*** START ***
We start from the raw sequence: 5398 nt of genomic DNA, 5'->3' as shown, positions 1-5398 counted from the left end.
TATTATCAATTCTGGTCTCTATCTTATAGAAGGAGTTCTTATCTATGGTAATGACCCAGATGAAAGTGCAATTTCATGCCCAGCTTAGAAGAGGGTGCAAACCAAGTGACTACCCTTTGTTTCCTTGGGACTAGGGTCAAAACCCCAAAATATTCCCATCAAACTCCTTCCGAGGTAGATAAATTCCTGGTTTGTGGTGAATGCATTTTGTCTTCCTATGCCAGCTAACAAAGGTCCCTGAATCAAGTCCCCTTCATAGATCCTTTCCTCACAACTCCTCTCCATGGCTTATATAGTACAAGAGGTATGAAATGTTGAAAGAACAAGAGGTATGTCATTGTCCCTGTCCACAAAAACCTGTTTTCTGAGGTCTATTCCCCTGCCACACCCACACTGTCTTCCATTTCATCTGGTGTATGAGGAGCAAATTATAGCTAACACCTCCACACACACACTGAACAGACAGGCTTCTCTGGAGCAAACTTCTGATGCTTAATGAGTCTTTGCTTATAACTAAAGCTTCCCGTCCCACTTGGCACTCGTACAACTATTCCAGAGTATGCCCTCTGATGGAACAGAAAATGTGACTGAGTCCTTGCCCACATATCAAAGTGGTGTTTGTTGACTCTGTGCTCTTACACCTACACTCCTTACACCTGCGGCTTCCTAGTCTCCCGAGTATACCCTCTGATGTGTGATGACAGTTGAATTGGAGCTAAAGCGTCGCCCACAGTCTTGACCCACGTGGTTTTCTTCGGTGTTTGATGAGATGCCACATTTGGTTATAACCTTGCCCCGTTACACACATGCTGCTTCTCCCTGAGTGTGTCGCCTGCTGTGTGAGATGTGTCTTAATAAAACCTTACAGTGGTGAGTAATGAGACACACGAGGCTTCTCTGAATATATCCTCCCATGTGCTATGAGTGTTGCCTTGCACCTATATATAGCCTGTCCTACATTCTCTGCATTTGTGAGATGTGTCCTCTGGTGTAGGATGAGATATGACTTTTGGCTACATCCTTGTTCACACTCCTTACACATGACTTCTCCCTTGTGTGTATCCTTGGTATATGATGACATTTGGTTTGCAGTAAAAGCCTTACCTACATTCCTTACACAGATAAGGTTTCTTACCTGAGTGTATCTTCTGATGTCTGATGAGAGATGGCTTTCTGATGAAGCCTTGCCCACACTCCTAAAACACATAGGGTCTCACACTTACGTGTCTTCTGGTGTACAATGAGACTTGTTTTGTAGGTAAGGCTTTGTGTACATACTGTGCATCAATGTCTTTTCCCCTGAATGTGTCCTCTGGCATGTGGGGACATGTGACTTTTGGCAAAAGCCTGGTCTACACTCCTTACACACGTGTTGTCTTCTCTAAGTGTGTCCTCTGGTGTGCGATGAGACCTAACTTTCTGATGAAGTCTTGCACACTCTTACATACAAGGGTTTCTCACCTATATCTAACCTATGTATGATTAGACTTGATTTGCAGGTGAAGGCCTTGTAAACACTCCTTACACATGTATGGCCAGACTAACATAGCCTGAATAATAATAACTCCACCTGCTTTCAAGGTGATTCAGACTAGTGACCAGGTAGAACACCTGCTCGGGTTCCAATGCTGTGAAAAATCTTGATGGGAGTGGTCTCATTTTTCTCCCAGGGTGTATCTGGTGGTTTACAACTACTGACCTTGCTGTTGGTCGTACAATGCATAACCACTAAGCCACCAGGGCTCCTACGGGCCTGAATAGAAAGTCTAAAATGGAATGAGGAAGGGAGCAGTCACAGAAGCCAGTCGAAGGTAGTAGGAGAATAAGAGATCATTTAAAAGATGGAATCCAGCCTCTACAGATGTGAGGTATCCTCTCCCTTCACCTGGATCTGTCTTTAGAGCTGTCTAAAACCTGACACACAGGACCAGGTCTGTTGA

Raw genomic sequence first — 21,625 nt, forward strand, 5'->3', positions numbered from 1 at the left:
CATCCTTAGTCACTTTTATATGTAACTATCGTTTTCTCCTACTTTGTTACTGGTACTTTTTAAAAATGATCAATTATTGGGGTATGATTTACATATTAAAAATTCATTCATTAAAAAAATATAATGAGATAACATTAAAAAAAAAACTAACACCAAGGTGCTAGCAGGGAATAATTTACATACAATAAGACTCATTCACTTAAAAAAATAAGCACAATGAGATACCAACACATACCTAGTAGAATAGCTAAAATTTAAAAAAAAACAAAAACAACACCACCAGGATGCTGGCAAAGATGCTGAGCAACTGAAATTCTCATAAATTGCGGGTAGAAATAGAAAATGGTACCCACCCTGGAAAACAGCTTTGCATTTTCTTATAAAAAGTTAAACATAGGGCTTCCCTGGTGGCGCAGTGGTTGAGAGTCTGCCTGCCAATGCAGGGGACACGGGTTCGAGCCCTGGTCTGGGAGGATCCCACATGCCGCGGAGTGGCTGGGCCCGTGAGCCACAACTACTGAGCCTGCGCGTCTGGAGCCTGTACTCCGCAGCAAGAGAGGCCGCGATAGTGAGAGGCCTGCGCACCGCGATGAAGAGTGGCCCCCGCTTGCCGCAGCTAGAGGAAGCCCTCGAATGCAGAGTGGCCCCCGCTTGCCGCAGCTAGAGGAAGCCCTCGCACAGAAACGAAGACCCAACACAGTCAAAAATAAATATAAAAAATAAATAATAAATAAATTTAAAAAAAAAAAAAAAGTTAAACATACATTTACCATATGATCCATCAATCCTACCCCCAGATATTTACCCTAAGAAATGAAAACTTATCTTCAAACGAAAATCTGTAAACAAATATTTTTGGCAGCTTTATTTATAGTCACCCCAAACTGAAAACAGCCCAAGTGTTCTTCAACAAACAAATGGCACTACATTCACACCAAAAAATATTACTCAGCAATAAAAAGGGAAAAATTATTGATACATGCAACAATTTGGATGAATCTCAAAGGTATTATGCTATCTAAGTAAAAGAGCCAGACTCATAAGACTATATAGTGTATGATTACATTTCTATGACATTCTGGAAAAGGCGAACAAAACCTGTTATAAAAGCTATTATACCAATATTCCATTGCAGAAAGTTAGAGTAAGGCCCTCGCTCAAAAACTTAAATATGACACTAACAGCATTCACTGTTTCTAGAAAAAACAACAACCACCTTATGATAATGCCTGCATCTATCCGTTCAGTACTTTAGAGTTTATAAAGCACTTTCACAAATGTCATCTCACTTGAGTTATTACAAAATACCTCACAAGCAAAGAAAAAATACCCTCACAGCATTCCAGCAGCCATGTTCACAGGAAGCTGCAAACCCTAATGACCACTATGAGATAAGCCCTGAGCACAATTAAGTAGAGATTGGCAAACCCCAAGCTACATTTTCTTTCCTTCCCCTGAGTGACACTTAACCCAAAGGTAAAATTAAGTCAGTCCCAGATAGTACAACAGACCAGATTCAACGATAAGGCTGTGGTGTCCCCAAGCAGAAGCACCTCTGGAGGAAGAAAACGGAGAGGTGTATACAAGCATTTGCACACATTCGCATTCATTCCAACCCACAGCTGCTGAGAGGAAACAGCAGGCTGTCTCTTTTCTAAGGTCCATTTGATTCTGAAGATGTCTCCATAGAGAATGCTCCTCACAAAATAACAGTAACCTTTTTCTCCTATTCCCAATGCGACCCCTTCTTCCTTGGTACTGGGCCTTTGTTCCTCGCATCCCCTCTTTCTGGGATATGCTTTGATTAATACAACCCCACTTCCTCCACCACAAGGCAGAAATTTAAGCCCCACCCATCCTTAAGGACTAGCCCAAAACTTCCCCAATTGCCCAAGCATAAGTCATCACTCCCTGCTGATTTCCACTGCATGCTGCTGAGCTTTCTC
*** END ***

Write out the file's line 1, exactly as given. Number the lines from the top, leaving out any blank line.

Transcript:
We start from the raw sequence: 5398 nt of genomic DNA, 5'->3' as shown, positions 1-5398 counted from the left end.